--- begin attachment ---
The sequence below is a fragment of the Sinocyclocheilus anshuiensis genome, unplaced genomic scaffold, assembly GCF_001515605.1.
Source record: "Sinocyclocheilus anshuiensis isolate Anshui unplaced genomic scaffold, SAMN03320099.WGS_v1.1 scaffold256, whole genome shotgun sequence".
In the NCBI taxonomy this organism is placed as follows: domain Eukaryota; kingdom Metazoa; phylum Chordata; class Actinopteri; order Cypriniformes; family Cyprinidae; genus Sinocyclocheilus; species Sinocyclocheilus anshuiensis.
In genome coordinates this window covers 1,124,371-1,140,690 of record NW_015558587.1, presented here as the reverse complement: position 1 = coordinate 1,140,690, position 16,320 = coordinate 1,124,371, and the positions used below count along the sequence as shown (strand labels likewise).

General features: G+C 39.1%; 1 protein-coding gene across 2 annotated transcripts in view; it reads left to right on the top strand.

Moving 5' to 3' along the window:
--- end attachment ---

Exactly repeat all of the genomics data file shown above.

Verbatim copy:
The sequence below is a fragment of the Sinocyclocheilus anshuiensis genome, unplaced genomic scaffold, assembly GCF_001515605.1.
Source record: "Sinocyclocheilus anshuiensis isolate Anshui unplaced genomic scaffold, SAMN03320099.WGS_v1.1 scaffold256, whole genome shotgun sequence".
In the NCBI taxonomy this organism is placed as follows: domain Eukaryota; kingdom Metazoa; phylum Chordata; class Actinopteri; order Cypriniformes; family Cyprinidae; genus Sinocyclocheilus; species Sinocyclocheilus anshuiensis.
In genome coordinates this window covers 1,124,371-1,140,690 of record NW_015558587.1, presented here as the reverse complement: position 1 = coordinate 1,140,690, position 16,320 = coordinate 1,124,371, and the positions used below count along the sequence as shown (strand labels likewise).

General features: G+C 39.1%; 1 protein-coding gene across 2 annotated transcripts in view; it reads left to right on the top strand.

Moving 5' to 3' along the window: